Baku, Azerbaijan, Nov. 4
By Aygun Badalova - Trend:
Oil prices continue to swiftly fall on the world markets. During Monday's electronic trading on the New York Mercantile Exchange the West Texas Intermediate (WTI) for December delivery dropped by $1.76 to $78.78 a barrel. This is the lowest level for this brand's price since June 2012.
December Brent, which is the benchmark price for products in Europe and Asia, downed by $0.27 to $85.59 a barrel on the London-based ICE Futures Europe exchange.
Reasons for oil prices drop
The drop of WTI price below $80 per barrel is explained by the decision of the State oil firm Saudi Aramco to cut the price of flagship Arab light crude in December for the US buyers.
The fall in the Brent price is cause by the news on slowdown in China's manufacturing. China's Purchasing Managers' Index was at 50.8 for October, government data showed on November 1, trailing the median estimate of 51.2 in a Bloomberg News survey and below September's reading of 51.1.
China is the world's second-largest oil consumer and is expected by the International Energy Agency to account for about 11 percent of global oil consumption this year.
The assessment of the analysts from the U.S. bank JP Morgan for Chinese oil demand signals average demand growth around 160,000 in the year through August 2014, a substantial downgrade from the 430,000 they expected last December.
"This sub par growth rate has partially been offset by better than expected growth from other Asian countries," the analysts said in a report obtained by Trend.
Analysts' assessment of Chinese oil demand is based on refinery runs, product trade and reported stock changes.
The analysts said that the decline in developed market demand, especially in the Atlantic Basin during 2Q2014 dragged refinery margins lower and likely initiated the weakness in prices that developed during 3Q2014.
Oil product demand in 4Q2014 should nevertheless increase on a qoq (Quarter On Quarter) basis by 0.6 million barrels per day, comparable to 4Q2013, but ahead of the five-year average qoq change of 0.3 million barrels per day, the analysts said.
Effects on oil producing countries
Descending tendency in oil prices has already caused concerns among OPEC member states and the countries that are highly dependent on oil exports, which have to find the way how to deal with this situation and to avoid the negative effects on their economy.
Azerbaijan as an oil producing country sees no problems in the volatility of world oil prices, as the scenario of lower prices is also taken into account when forecasting the volume of revenues, according to the President of The State Oil Company of Azerbaijan (SOCAR) Rovnag Abdullayev.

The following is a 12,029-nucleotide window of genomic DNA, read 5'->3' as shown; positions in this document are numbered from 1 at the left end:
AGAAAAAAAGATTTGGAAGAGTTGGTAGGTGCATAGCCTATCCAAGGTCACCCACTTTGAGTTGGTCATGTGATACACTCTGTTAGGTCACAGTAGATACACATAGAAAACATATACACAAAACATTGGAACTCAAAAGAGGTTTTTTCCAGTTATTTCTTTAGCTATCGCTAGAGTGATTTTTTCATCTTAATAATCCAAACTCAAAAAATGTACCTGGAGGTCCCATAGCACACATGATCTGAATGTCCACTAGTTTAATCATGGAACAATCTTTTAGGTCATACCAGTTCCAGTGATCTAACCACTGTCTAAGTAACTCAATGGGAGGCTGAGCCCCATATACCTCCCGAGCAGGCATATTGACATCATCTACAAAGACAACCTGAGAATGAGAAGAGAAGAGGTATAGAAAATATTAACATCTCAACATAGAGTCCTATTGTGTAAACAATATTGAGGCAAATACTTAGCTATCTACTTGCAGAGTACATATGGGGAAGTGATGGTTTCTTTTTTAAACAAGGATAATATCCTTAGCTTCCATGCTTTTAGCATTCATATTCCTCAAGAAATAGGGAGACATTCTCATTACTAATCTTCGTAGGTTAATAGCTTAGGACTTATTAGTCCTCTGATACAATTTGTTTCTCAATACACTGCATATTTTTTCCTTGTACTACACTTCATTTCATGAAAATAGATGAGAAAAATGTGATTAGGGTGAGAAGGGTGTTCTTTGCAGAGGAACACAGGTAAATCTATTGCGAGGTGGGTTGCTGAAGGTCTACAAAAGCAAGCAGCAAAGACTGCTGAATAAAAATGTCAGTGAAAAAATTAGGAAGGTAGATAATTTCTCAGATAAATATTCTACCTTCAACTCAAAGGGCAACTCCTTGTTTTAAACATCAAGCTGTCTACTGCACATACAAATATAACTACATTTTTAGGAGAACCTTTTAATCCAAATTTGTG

He said the expenditures and investment program of SOCAR are adjusted depending on the oil prices. Azerbaijan's state budget for 2014 was formed based on the oil price of $100 per barrel.
SOCAR's total revenues stood at 38.43 billion AZN as of 2013, compared to 17.14 billion AZN in 2012. SOCAR received 8.95 billion AZN of its total volume of revenues from the sale of petroleum products, while 1.85 billion AZN fell to the revenues from the sale of petrochemical products.
JP Morgan's analysts believe that current price dynamics indicate the need for OPEC members to adjust output lower.
Failure to do so would undermine their confidence in rebound in prices they currently expect to occur over the course of 4Q2014.
"Short-term tactical moves are required to retain market share in the face of increased competition from African exports, hence the need to adjust OSPs (official selling price). However, with forward refining margins offering little incentive for refineries to increase runs aggressively at this point, how much production is required to help balance supply with refineries' demand for crude is a strategic decision for OPEC members to take," analysts said.
Overall JP Morgan expects global oil prices will recover in 2015 with Brent to average $115 per barrel and WTI - $108 per barrel.
The next OPEC meeting is scheduled for November 27.